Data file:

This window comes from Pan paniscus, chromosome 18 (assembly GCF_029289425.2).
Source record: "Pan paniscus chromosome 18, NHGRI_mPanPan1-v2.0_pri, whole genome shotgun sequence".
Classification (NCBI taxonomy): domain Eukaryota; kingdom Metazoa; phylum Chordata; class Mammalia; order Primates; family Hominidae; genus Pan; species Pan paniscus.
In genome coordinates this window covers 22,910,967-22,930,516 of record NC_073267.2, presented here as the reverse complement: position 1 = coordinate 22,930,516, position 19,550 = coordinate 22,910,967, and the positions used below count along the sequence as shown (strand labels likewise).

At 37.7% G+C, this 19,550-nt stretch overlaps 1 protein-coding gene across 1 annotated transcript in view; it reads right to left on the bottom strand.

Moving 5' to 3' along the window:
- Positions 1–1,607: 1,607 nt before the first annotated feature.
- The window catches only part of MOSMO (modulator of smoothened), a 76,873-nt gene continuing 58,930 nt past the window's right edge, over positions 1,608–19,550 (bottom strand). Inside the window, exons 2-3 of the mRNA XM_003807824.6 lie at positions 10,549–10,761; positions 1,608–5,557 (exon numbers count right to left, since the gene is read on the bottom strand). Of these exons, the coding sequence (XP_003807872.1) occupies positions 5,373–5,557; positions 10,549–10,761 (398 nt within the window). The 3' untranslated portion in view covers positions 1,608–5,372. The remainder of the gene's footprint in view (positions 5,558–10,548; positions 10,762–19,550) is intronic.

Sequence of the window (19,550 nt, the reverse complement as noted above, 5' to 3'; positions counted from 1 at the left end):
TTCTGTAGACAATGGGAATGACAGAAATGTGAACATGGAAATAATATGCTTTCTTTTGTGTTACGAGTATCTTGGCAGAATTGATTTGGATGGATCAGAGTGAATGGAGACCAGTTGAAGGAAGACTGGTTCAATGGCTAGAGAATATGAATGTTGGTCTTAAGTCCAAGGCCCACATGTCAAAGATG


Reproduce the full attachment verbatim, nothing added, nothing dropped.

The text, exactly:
This window comes from Pan paniscus, chromosome 18 (assembly GCF_029289425.2).
Source record: "Pan paniscus chromosome 18, NHGRI_mPanPan1-v2.0_pri, whole genome shotgun sequence".
Classification (NCBI taxonomy): domain Eukaryota; kingdom Metazoa; phylum Chordata; class Mammalia; order Primates; family Hominidae; genus Pan; species Pan paniscus.
In genome coordinates this window covers 22,910,967-22,930,516 of record NC_073267.2, presented here as the reverse complement: position 1 = coordinate 22,930,516, position 19,550 = coordinate 22,910,967, and the positions used below count along the sequence as shown (strand labels likewise).

At 37.7% G+C, this 19,550-nt stretch overlaps 1 protein-coding gene across 1 annotated transcript in view; it reads right to left on the bottom strand.

Moving 5' to 3' along the window:
- Positions 1–1,607: 1,607 nt before the first annotated feature.
- The window catches only part of MOSMO (modulator of smoothened), a 76,873-nt gene continuing 58,930 nt past the window's right edge, over positions 1,608–19,550 (bottom strand). Inside the window, exons 2-3 of the mRNA XM_003807824.6 lie at positions 10,549–10,761; positions 1,608–5,557 (exon numbers count right to left, since the gene is read on the bottom strand). Of these exons, the coding sequence (XP_003807872.1) occupies positions 5,373–5,557; positions 10,549–10,761 (398 nt within the window). The 3' untranslated portion in view covers positions 1,608–5,372. The remainder of the gene's footprint in view (positions 5,558–10,548; positions 10,762–19,550) is intronic.

Sequence of the window (19,550 nt, the reverse complement as noted above, 5' to 3'; positions counted from 1 at the left end):
TTCTGTAGACAATGGGAATGACAGAAATGTGAACATGGAAATAATATGCTTTCTTTTGTGTTACGAGTATCTTGGCAGAATTGATTTGGATGGATCAGAGTGAATGGAGACCAGTTGAAGGAAGACTGGTTCAATGGCTAGAGAATATGAATGTTGGTCTTAAGTCCAAGGCCCACATGTCAAAGATG